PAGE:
Due diligence for an SME could be a “Minefield” or a “Walk in the Park”. Which, is down to the preparation of your management team and the keeping of good and up-to-date records.
SMEs, will usually only experience being the subject of such detailed investigation into the affairs of their company when it is either seeking funding or the sale of its business. The level of such due diligence will also differ depending on whether it is one or the other.
What is due diligence?
Due diligence is the act of scrutinising all aspects of a target business ("Target") by a potential investor or buyer (“Dealer”) carried out to reduce risk and help them make a more informed decision in respect of that deal. Areas covered will not just be business records, but the Target’s market, management, prospects and competitive advantage. In certain circumstances, their Target should also check into the Dealers credentials to see what, in addition to cash, they could bring to the table, and if they will be compatible to the intentions of the business and their existing stakeholders
Any investigation prior to an exit by a potential buyer will normally be far more extensive than may be expected by an investor, and the quantum carried out by investors will vary relative to the type of investor and the sums being invested. Small subscriptions by a Business Angel may only attract a cursory review, whereas that carried out by a Fund Manager or Institutional Investor will be more thorough.
It's never too early
Whichever it may be, you can never start too soon preparing for such a review, and the earlier in the life of your business you commence collecting together copies of the relevant documentation the easier it will be. Having such information ready, available and easily accessible will not only impress the potential Dealer but make it easier for them to say yes, both to proceed with the deal and to the valuation. Some Dealers expect to find issues whilst carrying out DD, allowing them to seek a discount on a previously agreed value. Make it hard for them to do this.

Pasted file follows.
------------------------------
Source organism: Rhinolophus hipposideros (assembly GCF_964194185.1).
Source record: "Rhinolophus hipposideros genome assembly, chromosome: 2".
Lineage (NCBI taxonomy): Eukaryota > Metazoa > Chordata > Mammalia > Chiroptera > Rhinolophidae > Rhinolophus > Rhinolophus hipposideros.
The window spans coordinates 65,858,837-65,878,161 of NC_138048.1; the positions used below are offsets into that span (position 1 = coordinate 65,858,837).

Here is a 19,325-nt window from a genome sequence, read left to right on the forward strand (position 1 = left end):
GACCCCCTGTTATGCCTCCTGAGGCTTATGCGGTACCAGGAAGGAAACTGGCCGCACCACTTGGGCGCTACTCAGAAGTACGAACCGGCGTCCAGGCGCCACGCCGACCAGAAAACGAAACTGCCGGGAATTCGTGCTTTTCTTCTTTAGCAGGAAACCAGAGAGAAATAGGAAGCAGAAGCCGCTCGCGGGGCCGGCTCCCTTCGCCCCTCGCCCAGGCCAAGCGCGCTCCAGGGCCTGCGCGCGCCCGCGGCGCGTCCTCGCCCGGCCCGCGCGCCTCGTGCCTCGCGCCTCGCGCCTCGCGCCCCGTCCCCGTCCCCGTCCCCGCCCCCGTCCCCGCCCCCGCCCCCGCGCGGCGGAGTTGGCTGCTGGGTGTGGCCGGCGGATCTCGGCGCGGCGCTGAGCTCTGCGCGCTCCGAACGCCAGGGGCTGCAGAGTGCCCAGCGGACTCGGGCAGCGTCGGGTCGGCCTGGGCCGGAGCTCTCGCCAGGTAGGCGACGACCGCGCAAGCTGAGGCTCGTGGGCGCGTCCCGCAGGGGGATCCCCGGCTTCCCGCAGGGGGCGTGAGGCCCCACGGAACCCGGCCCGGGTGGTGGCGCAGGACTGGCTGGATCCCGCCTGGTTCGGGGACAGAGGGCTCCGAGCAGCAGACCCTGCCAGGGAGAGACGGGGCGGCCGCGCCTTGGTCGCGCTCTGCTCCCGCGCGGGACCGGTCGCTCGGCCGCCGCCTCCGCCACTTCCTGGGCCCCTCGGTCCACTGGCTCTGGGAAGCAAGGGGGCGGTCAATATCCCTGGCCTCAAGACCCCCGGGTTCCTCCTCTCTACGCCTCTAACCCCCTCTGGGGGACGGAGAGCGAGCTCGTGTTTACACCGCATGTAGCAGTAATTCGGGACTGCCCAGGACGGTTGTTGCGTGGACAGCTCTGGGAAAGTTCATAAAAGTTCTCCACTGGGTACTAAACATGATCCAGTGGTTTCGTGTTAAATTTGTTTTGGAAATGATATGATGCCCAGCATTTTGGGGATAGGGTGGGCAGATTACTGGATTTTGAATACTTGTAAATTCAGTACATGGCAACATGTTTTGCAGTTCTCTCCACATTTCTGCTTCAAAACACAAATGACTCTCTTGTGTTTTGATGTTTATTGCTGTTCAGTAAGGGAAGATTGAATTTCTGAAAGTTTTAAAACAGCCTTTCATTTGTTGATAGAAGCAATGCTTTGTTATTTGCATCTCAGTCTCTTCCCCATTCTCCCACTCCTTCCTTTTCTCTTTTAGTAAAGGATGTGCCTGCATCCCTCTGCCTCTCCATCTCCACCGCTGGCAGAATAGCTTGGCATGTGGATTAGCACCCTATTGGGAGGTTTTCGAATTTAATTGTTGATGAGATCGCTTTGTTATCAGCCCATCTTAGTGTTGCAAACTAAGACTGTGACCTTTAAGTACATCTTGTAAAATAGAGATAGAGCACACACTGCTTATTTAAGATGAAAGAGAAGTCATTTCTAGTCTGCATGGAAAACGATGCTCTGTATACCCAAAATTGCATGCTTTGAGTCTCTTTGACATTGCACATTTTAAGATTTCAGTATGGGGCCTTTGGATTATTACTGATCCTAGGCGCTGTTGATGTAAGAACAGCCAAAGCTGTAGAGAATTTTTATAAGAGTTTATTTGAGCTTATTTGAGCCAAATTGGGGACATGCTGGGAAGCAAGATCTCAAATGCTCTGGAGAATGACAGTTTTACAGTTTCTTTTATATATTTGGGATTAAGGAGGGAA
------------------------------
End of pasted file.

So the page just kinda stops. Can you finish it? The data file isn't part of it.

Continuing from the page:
Start from day one preparing files, either paper copies of the potentially required data or a scanned electronic version of the same papers. Making paper or scanned copies of current documentation as they arise is always much easier than hunting for such records many months later. Do however remember to update, replace or remove such documentation as they are renewed or overtaken by events. Too many times I have seen management put under pressure, and waste valuable time, trawling through filing cabinets, desk draws and their file explorer trying to pull together relevant contracts, leases, correspondence, or other required information before the due diligence team arrive to review it.
There's no hiding!
One final tip, management should consider is never hide skeletons in a cupboard from the due diligence team. Always be up-front about negative issues, highlighting what steps are being/can be taken to mitigate the problem. By doing so, it will be taken into consideration by the Dealer when agreeing on a price and thus cannot be used at later date to chip away at the valuation.
What areas could come under investigation?
In addition to accounting and statutory reports and records, reviewers will want to consider details on:
- management and your employees
- asset ownership
- legal contracts
- any litigation issues
- your market and competitive advantage.
Although this may seem comprehensive, it is not necessarily an exhaustive list of the potential areas that you could expect to be the subject of the deepest level of scrutiny. So think about what you would want to know about a competitor if you were going to acquire them and apply that logic to yourself, indeed sometimes interviews of key customers and/or suppliers may be requested.
Such a list may seem daunting, but if you create documents as they arise it will make your due diligence process much easier and quicker to prepare for.
Make it easy for them to say "yes"
Remember, Dealers look for an excuse to say 'no', so if they are “impressed” it is much easier for them to say “yes”. As your Finance Director, your FinanceHead can prepare your documents and support you and your management through the due diligence process. Contact Michael to find the right FinanceHead for your business.
FinanceHeads Director and Original Member